Physical activity offers a host of bodily benefits, including but not limited to increased strength and ease of movement, and improved efficiency of the heart and lungs. It can also reduce stress and boost energy and confidence.
Exercise is an essential component of any healthy lifestyle – but a lack of exercise can lead to loss of strength and mobility, and a lack of effective oxygen utilization. For people with cancer, inactivity and deconditioning can hinder your overall performance status, which may impact your treatment.
Myeloma patients who wish to get moving should be mindful to take certain precautions and incorporate modifications into their routine in order to achieve the benefits that exercise has to offer. We spoke with NewYork-Presbyterian Hospital/Weill Cornell Medicine senior physical therapist Golda Widawski, PT, MPT, to learn some ways to stay active and safe while living with myeloma.
Talk to the Doc
Before diving into a formal exercise program, consult with your physician or a physical activity specialist (physical therapist/occupational therapist) about types and amounts of activity that are appropriate for your individual abilities and conditions. Should you experience pain, chest tightness, difficulty breathing, or dizziness during physical activity, stop and alert your physician.
Know Your Blood Counts
Certain side effects of myeloma and its treatment can affect the way that your body handles a workout.
- If you have a low red blood cell count (anemia), your body needs to work extra hard to deliver oxygen to cells. You may need to take it a little easier and perform less strenuous exercise.
- If you have a low white blood cell count, your immune system is compromised. You may need to limit the intensity of your exercise, wear a surgical mask when working out in public, or even change your exercise venue.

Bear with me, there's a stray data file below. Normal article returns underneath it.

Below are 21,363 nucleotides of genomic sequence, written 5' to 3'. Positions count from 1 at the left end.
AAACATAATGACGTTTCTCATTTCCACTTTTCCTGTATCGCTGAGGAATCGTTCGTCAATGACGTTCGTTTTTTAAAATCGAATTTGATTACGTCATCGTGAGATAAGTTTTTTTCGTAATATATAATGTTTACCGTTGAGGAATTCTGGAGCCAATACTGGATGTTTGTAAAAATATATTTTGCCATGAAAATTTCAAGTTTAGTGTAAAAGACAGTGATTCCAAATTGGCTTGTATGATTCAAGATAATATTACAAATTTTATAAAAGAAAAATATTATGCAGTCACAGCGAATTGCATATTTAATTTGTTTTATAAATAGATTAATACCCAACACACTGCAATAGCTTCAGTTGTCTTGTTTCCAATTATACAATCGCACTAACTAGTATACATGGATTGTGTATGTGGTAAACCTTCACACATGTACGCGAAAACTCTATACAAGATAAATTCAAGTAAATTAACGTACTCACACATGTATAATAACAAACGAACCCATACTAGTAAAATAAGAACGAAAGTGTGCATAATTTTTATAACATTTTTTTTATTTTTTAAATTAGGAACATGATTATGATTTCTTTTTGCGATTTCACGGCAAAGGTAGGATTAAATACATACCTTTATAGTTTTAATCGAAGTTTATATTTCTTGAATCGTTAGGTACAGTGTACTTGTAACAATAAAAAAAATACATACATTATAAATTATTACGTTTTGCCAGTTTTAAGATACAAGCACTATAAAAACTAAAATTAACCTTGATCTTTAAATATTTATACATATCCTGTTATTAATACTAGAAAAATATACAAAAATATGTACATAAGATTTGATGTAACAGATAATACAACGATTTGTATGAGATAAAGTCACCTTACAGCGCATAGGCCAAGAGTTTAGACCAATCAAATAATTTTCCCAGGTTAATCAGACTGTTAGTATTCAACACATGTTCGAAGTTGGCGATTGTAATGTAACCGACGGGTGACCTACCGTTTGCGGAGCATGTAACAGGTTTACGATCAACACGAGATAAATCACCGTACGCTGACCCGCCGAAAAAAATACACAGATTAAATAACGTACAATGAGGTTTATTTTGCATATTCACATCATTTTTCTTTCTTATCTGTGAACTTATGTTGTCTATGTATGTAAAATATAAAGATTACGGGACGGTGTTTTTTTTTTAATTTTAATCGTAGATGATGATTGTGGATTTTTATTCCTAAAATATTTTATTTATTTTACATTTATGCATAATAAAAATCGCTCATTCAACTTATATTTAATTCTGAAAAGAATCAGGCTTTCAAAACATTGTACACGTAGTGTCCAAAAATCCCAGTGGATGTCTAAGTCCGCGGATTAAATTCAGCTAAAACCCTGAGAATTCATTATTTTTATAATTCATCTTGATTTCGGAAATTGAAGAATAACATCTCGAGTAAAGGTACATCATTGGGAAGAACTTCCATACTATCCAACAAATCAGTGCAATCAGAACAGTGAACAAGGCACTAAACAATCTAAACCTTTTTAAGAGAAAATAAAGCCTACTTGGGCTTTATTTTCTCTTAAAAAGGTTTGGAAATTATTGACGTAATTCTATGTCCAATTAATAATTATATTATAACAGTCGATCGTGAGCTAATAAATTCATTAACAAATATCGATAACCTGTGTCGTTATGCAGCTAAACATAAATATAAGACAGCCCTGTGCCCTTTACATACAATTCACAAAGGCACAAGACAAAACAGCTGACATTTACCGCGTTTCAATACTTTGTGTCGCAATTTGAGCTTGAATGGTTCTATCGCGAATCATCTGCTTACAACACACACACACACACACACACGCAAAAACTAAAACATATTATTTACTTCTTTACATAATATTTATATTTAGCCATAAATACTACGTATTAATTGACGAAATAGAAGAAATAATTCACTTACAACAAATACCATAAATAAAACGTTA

- If you have low platelets (the part of the blood involved in clotting), you may be at high risk of bleeding. As a result, you may need to be more cautious when working out, as strenuous exercise can place you at higher risk of injury.
Build Up Your Bones
Due to the way that myeloma interferes with cells responsible for keeping bones strong, patients often experience bone weakness and bone pain, sometimes in the form of small holes in the bones called lesions, which can lead to fractures. Weight-bearing exercises (in which your bones support your own weight) like walking, climbing stairs, or dancing, can help to strengthen bones. Be sure to contact your physician if weight-bearing activity leads you to experience bone pain, or a change in your pain symptoms.
According to the United States Department of Health and Human Services, the current recommendation for physical activity is 150- 300 minutes per week of moderate intensity aerobic activity, with integrated strength and flexibility training. Some movement is better than no movement, so even if you are unable to meet the standard exercise recommendation, try your best to be as active as your abilities and conditions allow.
Here are a few starter exercises:
- Lying in bed or sitting in a chair, keep your knees straight and point your toes up and down, “pumping” your ankle.
- Sitting in a chair, keep your knees and hips still, and move your ankle so that your foot “writes” the letters of the alphabet.
- Sitting in a chair, lift your arms in front of you or out to your sides, then bring them back down. Take a breath in as you lift your arms, and breathe out as you lower them.
NOTE: Do not perform these exercises if you have pain or discomfort in your legs or arms, or if you develop pain/discomfort while performing these exercises.